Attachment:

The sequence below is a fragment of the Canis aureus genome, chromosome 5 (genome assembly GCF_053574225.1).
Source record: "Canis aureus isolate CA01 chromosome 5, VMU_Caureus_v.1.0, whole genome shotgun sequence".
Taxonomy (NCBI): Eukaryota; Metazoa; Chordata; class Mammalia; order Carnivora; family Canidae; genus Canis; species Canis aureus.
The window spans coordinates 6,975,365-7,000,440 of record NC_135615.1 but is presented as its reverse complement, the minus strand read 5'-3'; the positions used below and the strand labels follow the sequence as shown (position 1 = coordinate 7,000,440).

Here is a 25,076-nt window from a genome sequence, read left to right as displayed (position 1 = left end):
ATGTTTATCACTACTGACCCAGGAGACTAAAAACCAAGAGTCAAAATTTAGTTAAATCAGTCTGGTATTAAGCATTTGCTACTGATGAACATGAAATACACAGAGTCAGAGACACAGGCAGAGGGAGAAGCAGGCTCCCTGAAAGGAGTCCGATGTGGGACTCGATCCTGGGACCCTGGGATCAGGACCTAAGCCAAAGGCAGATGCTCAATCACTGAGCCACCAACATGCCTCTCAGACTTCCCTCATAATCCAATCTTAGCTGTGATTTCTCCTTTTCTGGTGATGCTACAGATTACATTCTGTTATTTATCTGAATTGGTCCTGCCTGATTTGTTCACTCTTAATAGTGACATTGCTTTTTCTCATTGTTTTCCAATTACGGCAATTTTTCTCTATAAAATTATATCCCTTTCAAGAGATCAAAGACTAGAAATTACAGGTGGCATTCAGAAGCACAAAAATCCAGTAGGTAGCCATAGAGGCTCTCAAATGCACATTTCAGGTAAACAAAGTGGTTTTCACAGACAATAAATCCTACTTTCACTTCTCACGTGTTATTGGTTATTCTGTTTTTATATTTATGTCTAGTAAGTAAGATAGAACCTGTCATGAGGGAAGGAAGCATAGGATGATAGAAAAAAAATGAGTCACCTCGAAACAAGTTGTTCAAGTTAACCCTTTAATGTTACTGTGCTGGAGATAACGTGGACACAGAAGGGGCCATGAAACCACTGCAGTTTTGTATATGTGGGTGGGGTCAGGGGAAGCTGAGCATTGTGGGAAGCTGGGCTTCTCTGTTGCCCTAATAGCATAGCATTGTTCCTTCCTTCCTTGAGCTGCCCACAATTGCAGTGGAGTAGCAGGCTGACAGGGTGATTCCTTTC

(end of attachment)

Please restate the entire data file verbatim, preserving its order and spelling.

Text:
The sequence below is a fragment of the Canis aureus genome, chromosome 5 (genome assembly GCF_053574225.1).
Source record: "Canis aureus isolate CA01 chromosome 5, VMU_Caureus_v.1.0, whole genome shotgun sequence".
Taxonomy (NCBI): Eukaryota; Metazoa; Chordata; class Mammalia; order Carnivora; family Canidae; genus Canis; species Canis aureus.
The window spans coordinates 6,975,365-7,000,440 of record NC_135615.1 but is presented as its reverse complement, the minus strand read 5'-3'; the positions used below and the strand labels follow the sequence as shown (position 1 = coordinate 7,000,440).

Here is a 25,076-nt window from a genome sequence, read left to right as displayed (position 1 = left end):
ATGTTTATCACTACTGACCCAGGAGACTAAAAACCAAGAGTCAAAATTTAGTTAAATCAGTCTGGTATTAAGCATTTGCTACTGATGAACATGAAATACACAGAGTCAGAGACACAGGCAGAGGGAGAAGCAGGCTCCCTGAAAGGAGTCCGATGTGGGACTCGATCCTGGGACCCTGGGATCAGGACCTAAGCCAAAGGCAGATGCTCAATCACTGAGCCACCAACATGCCTCTCAGACTTCCCTCATAATCCAATCTTAGCTGTGATTTCTCCTTTTCTGGTGATGCTACAGATTACATTCTGTTATTTATCTGAATTGGTCCTGCCTGATTTGTTCACTCTTAATAGTGACATTGCTTTTTCTCATTGTTTTCCAATTACGGCAATTTTTCTCTATAAAATTATATCCCTTTCAAGAGATCAAAGACTAGAAATTACAGGTGGCATTCAGAAGCACAAAAATCCAGTAGGTAGCCATAGAGGCTCTCAAATGCACATTTCAGGTAAACAAAGTGGTTTTCACAGACAATAAATCCTACTTTCACTTCTCACGTGTTATTGGTTATTCTGTTTTTATATTTATGTCTAGTAAGTAAGATAGAACCTGTCATGAGGGAAGGAAGCATAGGATGATAGAAAAAAAATGAGTCACCTCGAAACAAGTTGTTCAAGTTAACCCTTTAATGTTACTGTGCTGGAGATAACGTGGACACAGAAGGGGCCATGAAACCACTGCAGTTTTGTATATGTGGGTGGGGTCAGGGGAAGCTGAGCATTGTGGGAAGCTGGGCTTCTCTGTTGCCCTAATAGCATAGCATTGTTCCTTCCTTCCTTGAGCTGCCCACAATTGCAGTGGAGTAGCAGGCTGACAGGGTGATTCCTTTC